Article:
5 Nov 2012
After Closer Competition Result 
The lucky winner of the Peter Saville / @seditionart After Closer (Digital Edition) competition is Steve Johnson who correctly identified (along with many others) that the New York City building that inspired Saville's designs for Joy Division's Closer sleeve was the AT&T building (now the Sony Building).

After Closer [Digital Edition] by Peter Saville is presented by s[edition] which specialises in bringing digital limited edition artworks by the world’s leading artists to mobile phones, iPads, computers and television screens.

This piece, which was and originally was conceived as a limited edition screen print in 2011 for the V&A's Postmodernism exhibition, references Joy Division's transition to New Order.

This digital version is presented in a limited edition of 1,000 copies and is available direct from s[edition]. It is presented as a full HD 1080p video lasting 3 minutes and a high-resolution (1919x1080px) still image.

After Closer [Digital Edition] by Peter Saville

Labels: , , , , , ,

0 Comments:

Post a Comment

<< Home



- - - -


Peter Saville colour wheel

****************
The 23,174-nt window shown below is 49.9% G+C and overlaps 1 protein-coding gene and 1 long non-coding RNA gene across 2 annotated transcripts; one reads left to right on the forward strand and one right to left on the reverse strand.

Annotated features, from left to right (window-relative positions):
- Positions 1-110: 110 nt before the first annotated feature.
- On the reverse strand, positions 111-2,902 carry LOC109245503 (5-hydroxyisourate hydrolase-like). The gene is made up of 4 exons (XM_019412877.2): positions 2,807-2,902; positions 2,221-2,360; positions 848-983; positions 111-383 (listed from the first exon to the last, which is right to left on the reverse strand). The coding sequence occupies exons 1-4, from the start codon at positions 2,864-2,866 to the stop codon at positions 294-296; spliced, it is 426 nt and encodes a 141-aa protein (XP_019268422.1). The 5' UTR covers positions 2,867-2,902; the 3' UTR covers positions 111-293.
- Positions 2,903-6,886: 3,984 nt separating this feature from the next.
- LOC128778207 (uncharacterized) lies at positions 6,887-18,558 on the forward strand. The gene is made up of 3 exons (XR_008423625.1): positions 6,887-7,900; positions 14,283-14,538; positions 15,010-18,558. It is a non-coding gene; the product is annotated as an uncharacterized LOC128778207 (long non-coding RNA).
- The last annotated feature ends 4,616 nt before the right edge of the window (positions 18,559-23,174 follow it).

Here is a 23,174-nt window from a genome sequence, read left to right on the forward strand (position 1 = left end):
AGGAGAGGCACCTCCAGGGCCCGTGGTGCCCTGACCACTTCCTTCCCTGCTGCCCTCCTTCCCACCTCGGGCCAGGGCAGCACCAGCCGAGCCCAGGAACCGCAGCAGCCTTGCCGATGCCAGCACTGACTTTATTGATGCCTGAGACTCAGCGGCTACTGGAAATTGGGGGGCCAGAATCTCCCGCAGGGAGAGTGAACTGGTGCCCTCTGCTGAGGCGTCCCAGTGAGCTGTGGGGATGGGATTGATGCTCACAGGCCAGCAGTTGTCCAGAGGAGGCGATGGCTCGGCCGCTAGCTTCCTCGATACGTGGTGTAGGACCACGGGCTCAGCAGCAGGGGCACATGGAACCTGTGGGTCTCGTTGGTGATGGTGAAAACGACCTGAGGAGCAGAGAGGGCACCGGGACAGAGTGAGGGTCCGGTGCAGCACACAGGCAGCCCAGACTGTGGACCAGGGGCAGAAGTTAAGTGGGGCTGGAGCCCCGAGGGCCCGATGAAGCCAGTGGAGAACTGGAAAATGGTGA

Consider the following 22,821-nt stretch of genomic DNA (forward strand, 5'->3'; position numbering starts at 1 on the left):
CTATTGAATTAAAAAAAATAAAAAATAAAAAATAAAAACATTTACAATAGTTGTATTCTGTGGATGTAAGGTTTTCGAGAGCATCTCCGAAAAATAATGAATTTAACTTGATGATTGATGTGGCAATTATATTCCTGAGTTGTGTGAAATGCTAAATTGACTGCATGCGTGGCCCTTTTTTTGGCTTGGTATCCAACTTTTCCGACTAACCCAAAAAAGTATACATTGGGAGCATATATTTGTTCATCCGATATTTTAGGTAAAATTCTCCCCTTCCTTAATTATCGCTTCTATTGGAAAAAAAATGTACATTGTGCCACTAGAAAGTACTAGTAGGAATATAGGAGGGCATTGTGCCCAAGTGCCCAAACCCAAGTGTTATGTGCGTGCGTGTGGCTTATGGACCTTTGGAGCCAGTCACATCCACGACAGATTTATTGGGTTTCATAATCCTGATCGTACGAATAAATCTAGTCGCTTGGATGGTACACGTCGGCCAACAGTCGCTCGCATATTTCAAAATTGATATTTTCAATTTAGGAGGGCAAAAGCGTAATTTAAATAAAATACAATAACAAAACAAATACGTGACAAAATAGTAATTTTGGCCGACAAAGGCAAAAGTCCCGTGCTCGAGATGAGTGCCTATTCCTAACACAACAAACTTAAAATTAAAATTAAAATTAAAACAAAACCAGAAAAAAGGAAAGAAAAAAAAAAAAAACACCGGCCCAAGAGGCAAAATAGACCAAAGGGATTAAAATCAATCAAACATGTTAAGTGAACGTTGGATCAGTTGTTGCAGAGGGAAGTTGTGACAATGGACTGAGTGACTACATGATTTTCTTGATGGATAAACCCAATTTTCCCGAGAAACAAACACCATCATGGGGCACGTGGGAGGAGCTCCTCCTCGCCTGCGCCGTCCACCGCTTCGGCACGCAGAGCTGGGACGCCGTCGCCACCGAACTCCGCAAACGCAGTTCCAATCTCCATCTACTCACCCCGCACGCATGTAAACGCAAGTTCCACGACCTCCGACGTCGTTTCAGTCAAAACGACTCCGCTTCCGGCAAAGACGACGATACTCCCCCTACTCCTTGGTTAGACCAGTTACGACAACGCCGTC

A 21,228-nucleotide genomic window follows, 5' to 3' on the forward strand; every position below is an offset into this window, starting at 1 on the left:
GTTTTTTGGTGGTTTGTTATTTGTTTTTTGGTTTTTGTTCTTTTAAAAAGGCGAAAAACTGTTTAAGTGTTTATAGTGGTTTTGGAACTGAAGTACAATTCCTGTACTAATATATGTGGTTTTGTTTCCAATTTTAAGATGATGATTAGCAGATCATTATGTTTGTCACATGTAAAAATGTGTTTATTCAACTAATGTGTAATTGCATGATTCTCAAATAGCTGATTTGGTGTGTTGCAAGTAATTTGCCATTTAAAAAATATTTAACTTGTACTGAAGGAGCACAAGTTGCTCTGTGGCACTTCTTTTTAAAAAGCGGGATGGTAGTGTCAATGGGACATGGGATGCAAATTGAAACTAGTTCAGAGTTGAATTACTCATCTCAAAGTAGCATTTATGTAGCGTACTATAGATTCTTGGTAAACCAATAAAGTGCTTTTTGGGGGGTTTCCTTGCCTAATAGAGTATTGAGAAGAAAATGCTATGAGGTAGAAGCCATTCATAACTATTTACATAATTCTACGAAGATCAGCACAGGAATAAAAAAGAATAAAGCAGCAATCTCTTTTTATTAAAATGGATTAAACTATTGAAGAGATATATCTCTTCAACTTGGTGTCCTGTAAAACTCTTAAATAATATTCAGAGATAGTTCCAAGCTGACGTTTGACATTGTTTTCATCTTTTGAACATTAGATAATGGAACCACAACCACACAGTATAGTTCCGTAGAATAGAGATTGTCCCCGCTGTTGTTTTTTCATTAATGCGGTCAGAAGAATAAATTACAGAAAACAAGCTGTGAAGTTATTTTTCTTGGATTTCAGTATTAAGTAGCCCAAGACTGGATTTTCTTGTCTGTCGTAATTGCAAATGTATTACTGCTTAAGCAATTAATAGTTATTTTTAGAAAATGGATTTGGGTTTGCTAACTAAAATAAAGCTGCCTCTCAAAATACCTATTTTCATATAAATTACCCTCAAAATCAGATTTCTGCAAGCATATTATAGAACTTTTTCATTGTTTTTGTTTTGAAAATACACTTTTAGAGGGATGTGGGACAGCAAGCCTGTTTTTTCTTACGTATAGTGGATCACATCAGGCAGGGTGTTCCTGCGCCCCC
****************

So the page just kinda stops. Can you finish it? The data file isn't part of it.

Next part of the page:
A Certain Ratio

"Manchester, 1978. In the beginning there were four: Jez Kerr (bass), Martin Moscrop (guitar/trumpet), Peter Terrel (guitar/effects) and Simon Topping (vocals/trumpet). Four thin boys with a name borrowed from a Brian Eno record, the intense, drummerless quartet initially drew influence from Wire, Eno, the Velvets and Kraftwerk, and gained a manager in Anthony Wilson of Factory Records.

"May 1979 saw the release of their first ACR single, the dark All Night Party, although the sound and musicianship of the band would be transformed by the arrival of funky drummer Donald Johnson (DoJo) in August. Over the next few months the band gigged widely, often with Joy Division as part of Factory packages, and recorded demos with producer Martin Hannett as well as a Peel session. Their support slot with Talking Heads on their UK tour in December 1979 set David Byrne on a new course, and provided the compelling live half of their chic cassette package The Graveyard and the Ballroom. Post-punk, ACR now reflected the influence of Funkadelic, George Clinton, Bootsy Collins, The Bar Kays and James Brown."

- intro to ACR Biography by James Nice (LTM)

The Durutti Column